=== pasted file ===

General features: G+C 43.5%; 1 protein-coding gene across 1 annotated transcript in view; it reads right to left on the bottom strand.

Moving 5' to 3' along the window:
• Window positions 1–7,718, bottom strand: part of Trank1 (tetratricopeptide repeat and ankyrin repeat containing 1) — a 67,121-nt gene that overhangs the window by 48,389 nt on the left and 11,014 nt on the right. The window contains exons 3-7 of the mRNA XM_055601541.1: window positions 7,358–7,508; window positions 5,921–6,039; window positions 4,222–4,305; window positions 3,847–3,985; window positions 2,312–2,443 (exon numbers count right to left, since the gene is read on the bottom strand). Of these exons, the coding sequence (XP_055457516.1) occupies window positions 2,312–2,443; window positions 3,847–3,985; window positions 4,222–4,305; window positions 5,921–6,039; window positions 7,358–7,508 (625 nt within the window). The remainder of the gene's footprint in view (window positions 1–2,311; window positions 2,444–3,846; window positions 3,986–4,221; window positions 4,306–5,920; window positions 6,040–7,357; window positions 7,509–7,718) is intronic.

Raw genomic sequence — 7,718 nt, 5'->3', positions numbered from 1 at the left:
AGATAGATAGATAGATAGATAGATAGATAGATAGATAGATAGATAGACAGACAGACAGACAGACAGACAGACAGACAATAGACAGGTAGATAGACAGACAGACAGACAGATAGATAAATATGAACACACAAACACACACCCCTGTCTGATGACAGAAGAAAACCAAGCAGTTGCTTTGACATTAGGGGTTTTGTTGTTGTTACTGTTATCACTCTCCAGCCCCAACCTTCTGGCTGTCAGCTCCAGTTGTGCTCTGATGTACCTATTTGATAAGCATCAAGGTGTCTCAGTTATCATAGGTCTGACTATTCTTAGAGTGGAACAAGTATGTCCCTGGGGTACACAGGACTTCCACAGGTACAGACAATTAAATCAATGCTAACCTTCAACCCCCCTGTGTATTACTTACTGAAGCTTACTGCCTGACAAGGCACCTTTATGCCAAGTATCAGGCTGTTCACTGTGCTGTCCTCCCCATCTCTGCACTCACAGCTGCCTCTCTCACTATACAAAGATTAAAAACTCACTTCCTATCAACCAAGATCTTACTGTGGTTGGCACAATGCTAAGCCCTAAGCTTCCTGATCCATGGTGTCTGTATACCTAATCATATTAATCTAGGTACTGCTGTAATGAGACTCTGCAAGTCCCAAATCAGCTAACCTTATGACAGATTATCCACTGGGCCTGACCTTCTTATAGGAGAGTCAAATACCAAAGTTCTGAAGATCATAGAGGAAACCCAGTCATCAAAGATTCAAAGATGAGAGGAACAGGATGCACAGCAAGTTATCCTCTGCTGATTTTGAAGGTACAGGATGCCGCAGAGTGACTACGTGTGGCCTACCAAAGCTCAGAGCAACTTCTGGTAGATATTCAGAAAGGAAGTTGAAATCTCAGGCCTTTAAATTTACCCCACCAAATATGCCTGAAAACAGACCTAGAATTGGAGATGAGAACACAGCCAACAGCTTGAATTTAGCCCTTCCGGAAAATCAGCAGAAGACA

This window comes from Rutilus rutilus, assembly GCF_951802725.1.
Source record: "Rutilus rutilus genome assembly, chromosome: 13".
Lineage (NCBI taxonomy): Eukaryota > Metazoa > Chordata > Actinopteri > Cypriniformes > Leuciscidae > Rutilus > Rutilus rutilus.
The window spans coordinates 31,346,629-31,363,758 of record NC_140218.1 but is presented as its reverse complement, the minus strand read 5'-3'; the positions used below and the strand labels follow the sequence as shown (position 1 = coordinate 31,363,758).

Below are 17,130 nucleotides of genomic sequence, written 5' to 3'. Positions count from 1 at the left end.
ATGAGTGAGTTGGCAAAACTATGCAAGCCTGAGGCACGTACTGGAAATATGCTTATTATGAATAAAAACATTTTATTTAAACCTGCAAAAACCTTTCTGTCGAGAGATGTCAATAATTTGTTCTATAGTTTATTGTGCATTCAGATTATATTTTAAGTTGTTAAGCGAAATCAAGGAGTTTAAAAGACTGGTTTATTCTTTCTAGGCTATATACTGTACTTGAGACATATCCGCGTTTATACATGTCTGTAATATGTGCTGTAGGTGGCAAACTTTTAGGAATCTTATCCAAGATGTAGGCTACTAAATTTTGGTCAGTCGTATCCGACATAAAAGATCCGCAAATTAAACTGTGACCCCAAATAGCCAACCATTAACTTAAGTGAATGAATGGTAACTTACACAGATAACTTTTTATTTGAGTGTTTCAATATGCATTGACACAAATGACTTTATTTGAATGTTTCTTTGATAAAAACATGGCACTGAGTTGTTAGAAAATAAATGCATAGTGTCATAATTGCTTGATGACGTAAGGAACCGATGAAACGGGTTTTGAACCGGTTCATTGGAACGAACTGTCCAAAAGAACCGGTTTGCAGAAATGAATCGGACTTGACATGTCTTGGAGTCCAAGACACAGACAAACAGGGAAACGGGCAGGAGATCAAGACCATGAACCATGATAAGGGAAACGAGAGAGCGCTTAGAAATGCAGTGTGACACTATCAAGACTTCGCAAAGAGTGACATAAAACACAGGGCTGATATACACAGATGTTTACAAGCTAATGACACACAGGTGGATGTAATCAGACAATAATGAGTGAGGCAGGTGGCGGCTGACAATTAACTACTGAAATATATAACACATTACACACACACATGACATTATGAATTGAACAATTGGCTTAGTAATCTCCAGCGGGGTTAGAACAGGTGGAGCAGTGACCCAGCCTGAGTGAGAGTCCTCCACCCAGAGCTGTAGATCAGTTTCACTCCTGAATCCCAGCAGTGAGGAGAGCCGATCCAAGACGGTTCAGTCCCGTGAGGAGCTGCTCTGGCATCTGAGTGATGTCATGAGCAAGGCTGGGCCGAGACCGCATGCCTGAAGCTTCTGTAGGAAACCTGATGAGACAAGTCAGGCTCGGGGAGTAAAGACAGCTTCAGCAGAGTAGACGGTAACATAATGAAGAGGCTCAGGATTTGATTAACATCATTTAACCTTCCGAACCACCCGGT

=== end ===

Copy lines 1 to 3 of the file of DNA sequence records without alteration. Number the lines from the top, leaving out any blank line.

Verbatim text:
General features: G+C 43.5%; 1 protein-coding gene across 1 annotated transcript in view; it reads right to left on the bottom strand.

Moving 5' to 3' along the window:
• Window positions 1–7,718, bottom strand: part of Trank1 (tetratricopeptide repeat and ankyrin repeat containing 1) — a 67,121-nt gene that overhangs the window by 48,389 nt on the left and 11,014 nt on the right. The window contains exons 3-7 of the mRNA XM_055601541.1: window positions 7,358–7,508; window positions 5,921–6,039; window positions 4,222–4,305; window positions 3,847–3,985; window positions 2,312–2,443 (exon numbers count right to left, since the gene is read on the bottom strand). Of these exons, the coding sequence (XP_055457516.1) occupies window positions 2,312–2,443; window positions 3,847–3,985; window positions 4,222–4,305; window positions 5,921–6,039; window positions 7,358–7,508 (625 nt within the window). The remainder of the gene's footprint in view (window positions 1–2,311; window positions 2,444–3,846; window positions 3,986–4,221; window positions 4,306–5,920; window positions 6,040–7,357; window positions 7,509–7,718) is intronic.